A LOCAL primary school principal has given an insight into the pressures that educators are currently facing due to the latest impacts of the ongoing pandemic, with staff rising to the challenge even as the Omicron variant hits all sectors of society.

Brian Treacy, Principal of Holy Trinity Primary School, said: “Staff are being very flexible. We haven’t sent any class home as of yet – it is business as usual on the surface, as there has been a lot of work and effort put in by staff behind the scenes.”

Mr. Treacy praised his staff for the work that has been put in across both of the sites for Holy Trinity PS, even as the school copes with a high number of staff and pupil absences.

Speaking of the current amount of absences, which he believes mark the most that the school has faced since the beginning of the pandemic, he said: “In terms of absences, it is a challenging time.”

However, he also reflected on how the pandemic situation has developed: “Last Christmas was a challenging time, and there was more fear around it [Covid-19]."

When asked what could be done to help schools more to get through the pandemic, Mr. Treacy referred to people in power making decisions, saying: "It is a really difficult situation for the Department of Education, and for those making decisions.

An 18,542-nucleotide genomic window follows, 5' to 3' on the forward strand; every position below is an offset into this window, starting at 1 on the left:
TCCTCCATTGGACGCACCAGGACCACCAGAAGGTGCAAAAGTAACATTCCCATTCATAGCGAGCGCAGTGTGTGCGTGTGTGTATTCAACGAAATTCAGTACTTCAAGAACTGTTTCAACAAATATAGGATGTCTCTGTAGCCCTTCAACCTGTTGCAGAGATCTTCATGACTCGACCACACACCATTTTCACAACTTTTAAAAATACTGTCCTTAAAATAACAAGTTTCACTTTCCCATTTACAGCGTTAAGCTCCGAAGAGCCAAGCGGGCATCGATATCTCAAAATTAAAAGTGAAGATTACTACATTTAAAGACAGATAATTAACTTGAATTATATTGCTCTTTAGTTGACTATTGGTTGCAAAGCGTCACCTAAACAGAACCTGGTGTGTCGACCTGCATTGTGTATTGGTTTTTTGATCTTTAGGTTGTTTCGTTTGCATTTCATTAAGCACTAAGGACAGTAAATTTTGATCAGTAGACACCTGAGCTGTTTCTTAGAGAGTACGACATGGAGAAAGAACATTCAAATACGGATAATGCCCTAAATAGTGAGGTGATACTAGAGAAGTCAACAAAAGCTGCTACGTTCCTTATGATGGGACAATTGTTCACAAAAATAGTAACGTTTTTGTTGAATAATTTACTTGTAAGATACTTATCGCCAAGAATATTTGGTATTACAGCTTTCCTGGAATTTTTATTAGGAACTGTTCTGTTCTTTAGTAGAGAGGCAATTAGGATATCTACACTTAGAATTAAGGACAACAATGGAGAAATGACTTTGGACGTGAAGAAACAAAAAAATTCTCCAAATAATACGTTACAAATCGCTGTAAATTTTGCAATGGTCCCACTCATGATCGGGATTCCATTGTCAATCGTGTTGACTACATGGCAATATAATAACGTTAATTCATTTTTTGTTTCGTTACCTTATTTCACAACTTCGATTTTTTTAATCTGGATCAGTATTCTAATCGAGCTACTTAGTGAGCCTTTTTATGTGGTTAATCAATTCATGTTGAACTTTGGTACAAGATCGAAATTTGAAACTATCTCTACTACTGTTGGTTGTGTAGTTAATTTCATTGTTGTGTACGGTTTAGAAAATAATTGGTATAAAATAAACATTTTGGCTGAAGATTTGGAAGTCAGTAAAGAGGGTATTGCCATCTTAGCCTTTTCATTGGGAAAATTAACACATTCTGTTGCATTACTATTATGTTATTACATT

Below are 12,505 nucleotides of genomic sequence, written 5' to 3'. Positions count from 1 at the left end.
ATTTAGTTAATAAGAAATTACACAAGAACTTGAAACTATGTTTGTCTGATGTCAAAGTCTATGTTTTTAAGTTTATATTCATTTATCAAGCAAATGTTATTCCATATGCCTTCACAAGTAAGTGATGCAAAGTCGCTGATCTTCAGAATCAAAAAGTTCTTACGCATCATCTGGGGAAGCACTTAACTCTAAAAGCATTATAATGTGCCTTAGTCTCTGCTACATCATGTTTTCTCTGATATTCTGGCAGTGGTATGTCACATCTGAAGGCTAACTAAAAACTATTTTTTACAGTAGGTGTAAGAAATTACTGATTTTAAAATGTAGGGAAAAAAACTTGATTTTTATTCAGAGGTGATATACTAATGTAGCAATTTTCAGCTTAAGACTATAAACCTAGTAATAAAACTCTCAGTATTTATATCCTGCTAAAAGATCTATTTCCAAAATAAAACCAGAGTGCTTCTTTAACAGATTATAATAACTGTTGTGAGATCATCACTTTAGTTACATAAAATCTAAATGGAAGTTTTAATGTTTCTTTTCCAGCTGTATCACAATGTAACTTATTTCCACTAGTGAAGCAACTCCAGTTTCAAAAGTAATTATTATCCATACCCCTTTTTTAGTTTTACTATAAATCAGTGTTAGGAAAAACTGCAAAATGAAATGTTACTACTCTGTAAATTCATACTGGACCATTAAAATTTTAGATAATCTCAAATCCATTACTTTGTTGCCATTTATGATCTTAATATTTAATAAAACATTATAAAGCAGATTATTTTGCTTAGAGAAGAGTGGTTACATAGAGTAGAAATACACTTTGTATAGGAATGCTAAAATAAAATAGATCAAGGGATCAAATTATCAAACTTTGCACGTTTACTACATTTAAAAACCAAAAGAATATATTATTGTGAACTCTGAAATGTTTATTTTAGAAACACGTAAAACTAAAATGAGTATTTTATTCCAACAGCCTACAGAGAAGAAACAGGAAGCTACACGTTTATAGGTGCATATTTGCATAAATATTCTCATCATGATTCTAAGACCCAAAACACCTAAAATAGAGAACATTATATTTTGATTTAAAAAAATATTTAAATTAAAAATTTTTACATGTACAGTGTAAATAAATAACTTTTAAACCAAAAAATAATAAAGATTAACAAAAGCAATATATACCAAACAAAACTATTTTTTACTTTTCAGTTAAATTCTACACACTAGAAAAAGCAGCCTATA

“We are watching the media [for news of any further developments] like everyone else.”

Mr. Treacy also spoke on the role of underfunding affecting education, and how the sector has been impacted during the pandemic.

He said he believes that the Covid-19 issue had magnified the issue of underfunding in education: “Education was underfunded anyway before this [pandemic], and now Covid-19 has magnified that. You can compare the North to England, Scotland and Wales [and see education funding differences]."

Looking to the future, he continued: “You never know what will be around the corner. I know it is difficult for people making the decisions.”

Striking a positive note, Mr. Treacy said he and his staff are “glad not to be back at remote learning", as he emphasised the importance of decisions being made for “what the children need and require”.

Looking to wider society and how it has been impacted by the pandemic, he added: “All schools, the health service and businesses have suffered during the pandemic – education has not had the monopoly on that.”

He concluded by saying: “I’ve got used to being flexible", and he laughed as he added: “You have to be optimistic in this job.”